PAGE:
Have you ever watched someone else yawn and tried to resist the impulse to copy them? Not easy, right?

How about when you see an angry face? Can you take a moment to notice how your own face, heart rate and muscle tension respond?

When we interact with each other, we show a huge array of feelings without using words. Even if we hardly notice it, we are constantly trying to “read” other people’s feelings. And quite often, we form an understanding of what others are feeling based on tiny facial signals, tone of voice, posture and gaze. 

We humans have evolved as tribes. Over the ages, our “social brain” has evolved to help us respond to each other within milliseconds. Often, we respond to each other’s facial expressions or tone of voice without even noticing it. This ability helps us live, work and play together successfully.

When we interact, we “mirror” each other’s feelings. In difficult or embarrassing situations, we can soothe each other with a quick glance and a smile that says “everything’s ok”. 

Now more than ever, these little signs of mutual understanding and kindness can make a big difference. 


Can you think of a situation where you and a group of people “caught” a certain feeling from each other? For example, while watching a football game? Just like joy is contagious, so are stress and anxiety. This connectedness is what helps us humans live and work together. Compared to other species (for example, crocodiles) our survival largely depends on belonging to a group.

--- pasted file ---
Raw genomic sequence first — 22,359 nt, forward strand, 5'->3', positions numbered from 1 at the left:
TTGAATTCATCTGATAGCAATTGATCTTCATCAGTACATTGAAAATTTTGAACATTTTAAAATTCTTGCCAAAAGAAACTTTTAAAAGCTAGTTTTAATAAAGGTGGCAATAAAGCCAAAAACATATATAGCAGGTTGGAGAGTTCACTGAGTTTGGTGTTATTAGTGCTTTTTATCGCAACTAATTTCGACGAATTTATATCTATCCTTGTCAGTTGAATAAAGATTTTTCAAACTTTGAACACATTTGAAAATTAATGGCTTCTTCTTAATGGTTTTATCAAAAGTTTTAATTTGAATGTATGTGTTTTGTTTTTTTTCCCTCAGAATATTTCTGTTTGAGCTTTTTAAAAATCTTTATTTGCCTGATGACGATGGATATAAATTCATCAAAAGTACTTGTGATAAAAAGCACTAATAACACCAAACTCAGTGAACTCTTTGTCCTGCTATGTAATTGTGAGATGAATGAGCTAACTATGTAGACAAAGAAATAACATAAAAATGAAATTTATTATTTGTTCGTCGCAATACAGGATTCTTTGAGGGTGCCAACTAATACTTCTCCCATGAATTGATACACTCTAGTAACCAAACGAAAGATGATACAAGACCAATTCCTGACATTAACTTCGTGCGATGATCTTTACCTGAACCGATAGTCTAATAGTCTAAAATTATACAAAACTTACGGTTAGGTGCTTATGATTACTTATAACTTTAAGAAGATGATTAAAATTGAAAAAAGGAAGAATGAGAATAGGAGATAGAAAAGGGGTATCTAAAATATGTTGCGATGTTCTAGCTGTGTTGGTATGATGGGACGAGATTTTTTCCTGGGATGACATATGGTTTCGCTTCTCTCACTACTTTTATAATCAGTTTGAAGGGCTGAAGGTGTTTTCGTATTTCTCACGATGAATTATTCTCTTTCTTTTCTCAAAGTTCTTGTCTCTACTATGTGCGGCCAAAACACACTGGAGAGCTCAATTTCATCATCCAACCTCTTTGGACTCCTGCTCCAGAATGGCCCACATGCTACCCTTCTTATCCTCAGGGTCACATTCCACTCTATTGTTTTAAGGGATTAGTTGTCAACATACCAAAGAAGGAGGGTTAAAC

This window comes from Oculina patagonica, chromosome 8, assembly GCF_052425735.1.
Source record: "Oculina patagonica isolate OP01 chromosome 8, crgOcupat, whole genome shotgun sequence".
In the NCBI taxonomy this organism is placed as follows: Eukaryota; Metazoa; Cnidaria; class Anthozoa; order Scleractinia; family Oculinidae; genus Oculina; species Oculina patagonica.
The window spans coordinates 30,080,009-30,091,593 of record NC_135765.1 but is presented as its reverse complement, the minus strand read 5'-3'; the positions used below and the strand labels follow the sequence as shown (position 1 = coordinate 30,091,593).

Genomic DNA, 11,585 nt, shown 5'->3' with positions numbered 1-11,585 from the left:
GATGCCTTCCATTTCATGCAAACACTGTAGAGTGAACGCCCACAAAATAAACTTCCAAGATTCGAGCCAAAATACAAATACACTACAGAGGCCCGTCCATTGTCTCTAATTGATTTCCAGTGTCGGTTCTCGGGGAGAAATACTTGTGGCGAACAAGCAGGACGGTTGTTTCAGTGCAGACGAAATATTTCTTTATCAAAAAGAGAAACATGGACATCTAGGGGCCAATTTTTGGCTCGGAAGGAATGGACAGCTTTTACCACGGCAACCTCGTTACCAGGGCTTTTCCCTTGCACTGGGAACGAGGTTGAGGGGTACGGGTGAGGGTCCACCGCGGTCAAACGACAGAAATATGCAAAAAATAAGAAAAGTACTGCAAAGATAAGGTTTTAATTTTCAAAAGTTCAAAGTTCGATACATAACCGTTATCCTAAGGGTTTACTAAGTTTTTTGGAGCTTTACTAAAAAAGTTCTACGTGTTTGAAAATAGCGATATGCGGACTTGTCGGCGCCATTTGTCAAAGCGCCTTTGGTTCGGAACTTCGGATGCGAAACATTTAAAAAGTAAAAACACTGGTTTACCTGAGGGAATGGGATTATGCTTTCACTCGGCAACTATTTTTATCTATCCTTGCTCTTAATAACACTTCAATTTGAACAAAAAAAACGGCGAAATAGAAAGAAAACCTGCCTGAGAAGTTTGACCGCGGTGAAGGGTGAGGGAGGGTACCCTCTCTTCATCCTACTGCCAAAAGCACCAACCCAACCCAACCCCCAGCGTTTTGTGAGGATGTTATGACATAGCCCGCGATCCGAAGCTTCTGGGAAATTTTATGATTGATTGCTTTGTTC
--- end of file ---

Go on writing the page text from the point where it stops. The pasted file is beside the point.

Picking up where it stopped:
Groups have a collective stress and recovery curve! When we are all dealing with more stress and anxiety than we are used to, it can easily have a negative impact on how we relate to each other. When our nervous systems or on edge, a minor argument can blow up into a shouting match or fight. In the worst case, we end up hurting each other. With words, or physically.

What to do?

Surely you have lots of tried and tested strategies of your own! Here are a few more that we’ve found helpful: 

Take a time out! If possible, go into separate rooms rather than pushing your stress curve even higher. If you’re in a conflict with your child, setting a time for this can be helpful, for example 5 minutes. 

Control your own response by taking care of yourself first, for example by drinking a whole glass of water to calm your pulse, breathing and heartrate. Or try to get your anger under control by pressing against a wall. This helps your body process stress hormones like adrenalin and cortisol, which our body produces when we feel threatened.

Offer help without long explanations! When our stress curves spike into hyperarousal, our thinking and logic take the back seat. For example, with children: “Wow! That really makes you mad, doesn’t it! Let’s see how strong and angry you are!”And with adults: “I’m sorry this is really upsetting you. Let me get you something to drink.” (Don’t use alcoholic beverages for this because it can easily worsen the situation.)